It’s been a mixed few months for athletic-industry leader Nike Inc. as the company battles slowing demand and rising competition. Now, with its investor day less than 48 hours away, shareholders and market watchers may be getting close to receiving much-anticipated feedback on the company’s strategy. (Nike will host its investor day on Wednesday at its Beavorton, Ore., campus.)
Here, four major things analysts are saying about Nike right now.
Is $50 Billion Out the Window?
It’s been two years since Nike set the industry ablaze with its blockbuster $50 billion-dollar revenue target for 2020. Now some analysts believe that bullish forecast is in jeopardy.
“Expect many of the FY20 financial targets provided at the 2015 investor day to be reduced and/or pushed out … Nike management will present a new five-year plan and spell out a strategy to get there,” Susquehanna Financial Group LLLP analyst Sam Poser wrote on Oct. 18, noting that Nike’s revenue growth target is based on a compound annual growth rate (CAGR) of 10 percent. Meanwhile, to date, Poser said the firm has achieved CAGR of 6 percent.
In the same vein, Goldman Sachs analyst Lindsay Drucker Mann described the upcoming investor day as “an opportunity for management to lower its multiyear growth targets, which look stretched in the face of industry headwinds.”
Canaccord Genuity Inc. analyst Camilo Lyon said his conversations with investors also suggest expectations are for a lowering of the $50 billion revenue target.
“We see three possible outcomes: no change to the existing 2020 targets (which would hurt Nike’s credibility …), a reduction of the 2020 revenue target closer to $40 billion in sales, implying mid-single-digit growth going forward, or keep the $50 billion target but extend the timeline to 2022, implying 9 percent growth in fiscal year 2019-2022.”
Lyon said he’s placing his bet on the latter outcome.
Foot Locker & Finish Line Could Be Impacted
“We would not be surprised to hear Nike shift its midtier wholesale distribution away from department stores toward online retailers like Amazon and Zalando — where traffic is robust,” Lyon wrote. “Similarly yet potentially more alarming, we expect to hear more of a focus on driving Nike.com sales by increasing the inventory positions of hot releases, a negative for Foot Locker and Finish Line.”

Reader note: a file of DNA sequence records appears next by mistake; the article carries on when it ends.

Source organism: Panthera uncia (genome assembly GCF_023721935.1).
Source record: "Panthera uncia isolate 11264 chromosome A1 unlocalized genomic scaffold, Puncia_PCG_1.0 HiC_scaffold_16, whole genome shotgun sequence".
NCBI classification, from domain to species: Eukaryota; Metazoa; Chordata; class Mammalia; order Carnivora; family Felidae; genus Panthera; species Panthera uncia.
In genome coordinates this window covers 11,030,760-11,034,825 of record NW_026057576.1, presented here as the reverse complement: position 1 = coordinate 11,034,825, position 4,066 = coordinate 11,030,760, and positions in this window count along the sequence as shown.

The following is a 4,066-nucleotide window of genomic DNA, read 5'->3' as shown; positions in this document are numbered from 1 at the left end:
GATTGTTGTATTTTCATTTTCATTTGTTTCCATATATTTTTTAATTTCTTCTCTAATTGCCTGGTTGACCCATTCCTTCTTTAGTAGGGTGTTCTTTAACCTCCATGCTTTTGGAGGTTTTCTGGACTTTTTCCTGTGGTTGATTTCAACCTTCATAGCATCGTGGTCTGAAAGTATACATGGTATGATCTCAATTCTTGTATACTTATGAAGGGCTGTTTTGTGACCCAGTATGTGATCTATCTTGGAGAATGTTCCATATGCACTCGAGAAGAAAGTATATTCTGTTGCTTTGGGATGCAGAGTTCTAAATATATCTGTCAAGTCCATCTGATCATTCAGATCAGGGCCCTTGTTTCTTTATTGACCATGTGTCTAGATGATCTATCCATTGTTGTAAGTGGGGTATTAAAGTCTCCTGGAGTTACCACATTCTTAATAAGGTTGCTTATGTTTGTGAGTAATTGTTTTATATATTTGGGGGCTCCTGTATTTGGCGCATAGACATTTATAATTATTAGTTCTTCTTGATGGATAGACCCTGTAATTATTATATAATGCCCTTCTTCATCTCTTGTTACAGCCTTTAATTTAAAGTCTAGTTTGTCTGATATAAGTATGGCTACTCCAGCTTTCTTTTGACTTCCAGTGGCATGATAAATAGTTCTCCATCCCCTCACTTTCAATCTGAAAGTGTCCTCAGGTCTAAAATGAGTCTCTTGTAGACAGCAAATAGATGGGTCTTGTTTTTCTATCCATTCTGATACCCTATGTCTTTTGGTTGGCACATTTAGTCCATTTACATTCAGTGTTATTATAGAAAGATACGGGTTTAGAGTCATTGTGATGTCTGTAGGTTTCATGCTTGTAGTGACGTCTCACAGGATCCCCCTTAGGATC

U.S. Inventories Likely to Remain a Downside
Drucker Mann — who notably downgraded Nike stock from “buy” to “neutral” last week — said Nike’s inventory overhang in the U.S. will hamper its ability to “reset” the market, further hindering any bullish news on Wednesday.
“While well-understood by investors at this point, our downgrade today reflects our view that the drivers of domestic pressure will take some time to work through, exacerbated by persistent excess inventory sitting at Nike’s brick-and-mortar retail partners and the high visibility this markdown product gets as it is funneled online via Amazon.com and other platforms,” Drucker Mann wrote, noting that she expects that Nike’s Investor Day is “unlikely … to be a positive event.”
Balancing Mass Appeal With Individualized Marketing
“The problem is that Nike has created very large, profitable platforms over the years, some of which may be becoming antiquated as consumers have more and more information and choices at their disposal,” Poser explained. “The question that we believe management must address at next week’s investor meeting is: How can Nike effectively scale its platforms and franchises while at the same time satisfying the ever-expanding individual wants and needs of its consumers and potential consumers?”
More specifically, Poser believes Nike should focus the innovation aspect of its Triple Double strategy — a component of the firm’s Consumer Direct Offense plan, unveiled in June — on more innovative storytelling and not just innovative product.